Indianapolis, IN, United States
Indianapolis, IN, United States

Butler University is a private university located in Indianapolis, Indiana. Founded in 1855 and named after founder Ovid Butler, the university has over 60 major academic fields of study in six colleges: College of Business, College of Communication, College of Education, College of Liberal Arts and science, College of Pharmacy and Health science, and Jordan College of the Arts. It comprises a 295-acre campus located approximately five miles from downtown Indianapolis. Wikipedia.

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News Article | May 10, 2017

Maestro Eduardo Cedeño and the Lake Norman Orchestra will return to Davesté Vineyards to celebrate Spring in the Vineyard! -- Returning for a Spring celebration in, thewill be performing an open-air concert with a wide variety of selections of easy listening music for all to enjoy in a casual, family-friendly atmosphere.Bring a lawn chair or your picnic blanket as the event is outdoors. A bistro dining area is available and seating areas fill up quickly. Pack your picnic basket, come relax and visit the wine tasting room, the art gallery and enjoy great music with your loved ones!$10 cash at the gate.$5.00 cash at the gate - includes entertainment and donation only - no ticket issued.Free Admission - no ticket Lytton Farm RoadTroutman, NC 28166-8659(704) 528-3882Website: The, conducted by Maestro Eduardo Cedeño, is a registered non-profit community organization that embraces those community musicians who desire to improve their musicianship, share their talent with their peers and provide quality entertainment throughout the Piedmont region of North Carolina. With more than 65 active members ranging in age from 14 to 70+, the LKNO is committed to collaboration and outreach with artists from the community who may wish to participate as guests of the orchestra, including students from local schools and universities. The LKNO performs from six to eight concerts a year; orchestra rehearsals are held every Monday evening, from 7:00 to 8:30 p.m. in facilities graciously donated by the Peninsula Baptist Church in Mooresville, NC. website: http://www.lknorchestra.orgFind us on Facebook! a Master's Degree in Music Theory from Butler University Jordan College of Music, Indianapolis with extensive music experience spanning the United States, Europe and South America. Cedeño studied conducting under the late Butler University Professor Emeritus Jackson Wiley and the Italian Maestro Ennio Nicotra. A founding member of the Simón Bolívar Symphony Orchestra, Director and Conductor of the Mérida Symphony Orchestra and Founding Member of the Coral Filarmónica de Caracas, Cedeño worked directly with acclaimed José Antonio Abreu. As a Founding Member of El Sistema, Cedeño continues to offer his time and talents to support its efforts in his community. Cedeño has collaborated with organizations such as the Philharmonic Orchestra of Indianapolis, Indianapolis Opera, Charlotte Civic Orchestra, UNCC Opera, Carolina Voices and orchestras in Venezuela. Cedeño is Music Director and Conductor of the Lake Norman Orchestra in Mooresville, Music Faculty at Mitchell Community College, Strings Instructor at Gaston School of the Arts, and Band/Orchestra Conductor at Langtree Charter Academy Upper School.Website:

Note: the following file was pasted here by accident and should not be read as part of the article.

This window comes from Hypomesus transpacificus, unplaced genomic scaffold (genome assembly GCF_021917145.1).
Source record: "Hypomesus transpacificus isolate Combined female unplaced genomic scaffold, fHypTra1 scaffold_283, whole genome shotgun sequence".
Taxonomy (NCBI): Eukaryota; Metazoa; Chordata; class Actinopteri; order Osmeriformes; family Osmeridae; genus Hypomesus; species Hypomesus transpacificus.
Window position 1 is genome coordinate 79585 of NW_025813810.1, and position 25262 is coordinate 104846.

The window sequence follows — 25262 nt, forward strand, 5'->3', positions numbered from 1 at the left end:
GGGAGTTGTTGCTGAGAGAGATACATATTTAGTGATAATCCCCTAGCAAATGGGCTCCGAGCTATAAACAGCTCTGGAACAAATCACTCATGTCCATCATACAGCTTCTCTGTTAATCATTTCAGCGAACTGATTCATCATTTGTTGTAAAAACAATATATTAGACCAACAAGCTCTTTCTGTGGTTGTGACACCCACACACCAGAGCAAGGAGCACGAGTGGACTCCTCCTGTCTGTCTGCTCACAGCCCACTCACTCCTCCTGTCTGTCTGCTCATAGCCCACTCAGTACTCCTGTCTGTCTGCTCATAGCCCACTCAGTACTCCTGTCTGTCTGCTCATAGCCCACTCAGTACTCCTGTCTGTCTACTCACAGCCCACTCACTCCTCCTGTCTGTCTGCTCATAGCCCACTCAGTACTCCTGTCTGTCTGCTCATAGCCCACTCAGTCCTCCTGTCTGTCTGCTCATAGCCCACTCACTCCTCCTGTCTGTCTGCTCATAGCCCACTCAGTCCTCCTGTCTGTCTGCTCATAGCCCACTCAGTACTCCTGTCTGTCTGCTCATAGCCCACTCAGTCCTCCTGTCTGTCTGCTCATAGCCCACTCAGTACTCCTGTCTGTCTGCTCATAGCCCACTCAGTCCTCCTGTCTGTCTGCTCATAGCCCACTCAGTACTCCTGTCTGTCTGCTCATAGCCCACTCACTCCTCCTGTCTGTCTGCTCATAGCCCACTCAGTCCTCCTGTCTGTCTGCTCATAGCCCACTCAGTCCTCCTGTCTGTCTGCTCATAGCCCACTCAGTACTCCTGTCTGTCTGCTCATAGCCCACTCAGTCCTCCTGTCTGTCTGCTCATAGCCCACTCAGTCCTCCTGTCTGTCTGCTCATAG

PresenceLearning, the leading telehealth network of live, online special education related service providers, has released a free resource kit to help educators address the emotional, social, and academic health of all students. The kit includes an expansive collection of research and writings by scholar, author, and speaker Dr. Lori Desautels on neuroanatomy and the science behind strategies that help students — and those who work with them — to better understand themselves and their needs, and to prime the brain for learning. The kit, “Brain-Aligned Strategies: Addressing the Emotional, Social, and Academic Health of all Students,” can be downloaded at: “One third of all students in K-12 are walking into classrooms with a brain architecture that is not neurobiologically wired to attend, synthesize, and retrieve academic content,” said Dr. Desautels. “The brain-aligned strategies highlighted in the new resource kit provide a plethora of ways educators can begin to engage students, build connections, and deepen learning.” In addition to the resource kit, Dr. Desautels also recently partnered with PresenceLearning to lead the webinar “Big Ideas in Neuroscience: Brains, Behavior and Engagement for Students and SPED Leaders,” during which she provided valuable insight about educational neuroscience and recognition of our schools as living systems. Dr. Desautels illuminated how and why educators, clinicians, and administrators must care for their own brains and hearts to bring about big change. To watch a recording of this webinar click here. To learn more about PresenceLearning, visit About Dr. Lori Desautels Dr. Lori Desautels is an Assistant Professor at Butler University in Indianapolis with a focus on educational neuroscience, trauma and special education. Before coming to Butler, Dr. Desautels taught at the undergraduate and graduate levels at Marian University in Indianapolis, worked as a school counselor in Wayne Township in Indianapolis, was a private practice counselor and a behavioral consultant for Methodist Hospital in Indianapolis on the adolescent psychiatric unit. Dr. Desautels has conducted workshops and professional development throughout the United States and in Dubai on Mind Brain Teaching and Learning. Dr. Desautels holds a BS in Special Education from Butler University, an MS in counseling from Indiana University, and Ph.D. from The American Institute of Holistic Theology with an emphasis in early adolescence/ thought formation. She has authored two books entitled, “How May I Serve You, Revelations in Education” and her most recent, co-authored with Michael McKnight is entitled “Unwritten, The Story of a Living System,” published by McKenzie Wyatt in January of 2016. Dr. Desautels is a featured writer for Edutopia, an international online publication for educators. About PresenceLearning PresenceLearning ( is the leading telehealth network of providers of clinical services and assessments to educational organizations. The PresenceLearning care network has provided over one million sessions of live, online speech-language therapy, occupational therapy, behavioral interventions and mental health services, diagnostic services and assessments, and early childhood services for children with special needs.